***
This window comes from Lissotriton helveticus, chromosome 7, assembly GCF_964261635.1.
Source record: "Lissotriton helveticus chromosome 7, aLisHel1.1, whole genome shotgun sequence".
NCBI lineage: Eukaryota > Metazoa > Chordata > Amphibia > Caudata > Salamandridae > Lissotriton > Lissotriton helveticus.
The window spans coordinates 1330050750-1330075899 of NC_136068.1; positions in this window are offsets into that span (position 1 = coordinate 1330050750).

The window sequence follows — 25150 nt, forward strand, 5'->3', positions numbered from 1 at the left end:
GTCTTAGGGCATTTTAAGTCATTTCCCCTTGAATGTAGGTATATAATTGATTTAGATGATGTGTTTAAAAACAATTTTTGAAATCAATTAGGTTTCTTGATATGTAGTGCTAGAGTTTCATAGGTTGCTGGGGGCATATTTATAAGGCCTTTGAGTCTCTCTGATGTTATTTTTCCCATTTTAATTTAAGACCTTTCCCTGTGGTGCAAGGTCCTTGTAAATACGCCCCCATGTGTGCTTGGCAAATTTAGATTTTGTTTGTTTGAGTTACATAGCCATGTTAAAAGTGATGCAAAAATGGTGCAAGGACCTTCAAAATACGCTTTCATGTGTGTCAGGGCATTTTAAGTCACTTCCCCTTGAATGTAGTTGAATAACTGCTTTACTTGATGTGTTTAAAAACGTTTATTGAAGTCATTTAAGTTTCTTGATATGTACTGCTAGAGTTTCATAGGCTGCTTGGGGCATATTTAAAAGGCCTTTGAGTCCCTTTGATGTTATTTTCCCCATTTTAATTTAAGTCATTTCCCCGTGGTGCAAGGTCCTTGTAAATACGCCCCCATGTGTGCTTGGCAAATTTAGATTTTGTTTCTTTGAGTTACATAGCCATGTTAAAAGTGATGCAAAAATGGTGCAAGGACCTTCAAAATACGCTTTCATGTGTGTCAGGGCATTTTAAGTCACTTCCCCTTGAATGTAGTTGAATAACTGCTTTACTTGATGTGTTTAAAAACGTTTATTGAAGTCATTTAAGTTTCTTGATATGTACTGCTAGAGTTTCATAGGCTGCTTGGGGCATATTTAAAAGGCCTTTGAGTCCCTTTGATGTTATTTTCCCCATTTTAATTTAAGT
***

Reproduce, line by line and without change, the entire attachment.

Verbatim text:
This window comes from Lissotriton helveticus, chromosome 7, assembly GCF_964261635.1.
Source record: "Lissotriton helveticus chromosome 7, aLisHel1.1, whole genome shotgun sequence".
NCBI lineage: Eukaryota > Metazoa > Chordata > Amphibia > Caudata > Salamandridae > Lissotriton > Lissotriton helveticus.
The window spans coordinates 1330050750-1330075899 of NC_136068.1; positions in this window are offsets into that span (position 1 = coordinate 1330050750).

The window sequence follows — 25150 nt, forward strand, 5'->3', positions numbered from 1 at the left end:
GTCTTAGGGCATTTTAAGTCATTTCCCCTTGAATGTAGGTATATAATTGATTTAGATGATGTGTTTAAAAACAATTTTTGAAATCAATTAGGTTTCTTGATATGTAGTGCTAGAGTTTCATAGGTTGCTGGGGGCATATTTATAAGGCCTTTGAGTCTCTCTGATGTTATTTTTCCCATTTTAATTTAAGACCTTTCCCTGTGGTGCAAGGTCCTTGTAAATACGCCCCCATGTGTGCTTGGCAAATTTAGATTTTGTTTGTTTGAGTTACATAGCCATGTTAAAAGTGATGCAAAAATGGTGCAAGGACCTTCAAAATACGCTTTCATGTGTGTCAGGGCATTTTAAGTCACTTCCCCTTGAATGTAGTTGAATAACTGCTTTACTTGATGTGTTTAAAAACGTTTATTGAAGTCATTTAAGTTTCTTGATATGTACTGCTAGAGTTTCATAGGCTGCTTGGGGCATATTTAAAAGGCCTTTGAGTCCCTTTGATGTTATTTTCCCCATTTTAATTTAAGTCATTTCCCCGTGGTGCAAGGTCCTTGTAAATACGCCCCCATGTGTGCTTGGCAAATTTAGATTTTGTTTCTTTGAGTTACATAGCCATGTTAAAAGTGATGCAAAAATGGTGCAAGGACCTTCAAAATACGCTTTCATGTGTGTCAGGGCATTTTAAGTCACTTCCCCTTGAATGTAGTTGAATAACTGCTTTACTTGATGTGTTTAAAAACGTTTATTGAAGTCATTTAAGTTTCTTGATATGTACTGCTAGAGTTTCATAGGCTGCTTGGGGCATATTTAAAAGGCCTTTGAGTCCCTTTGATGTTATTTTCCCCATTTTAATTTAAGT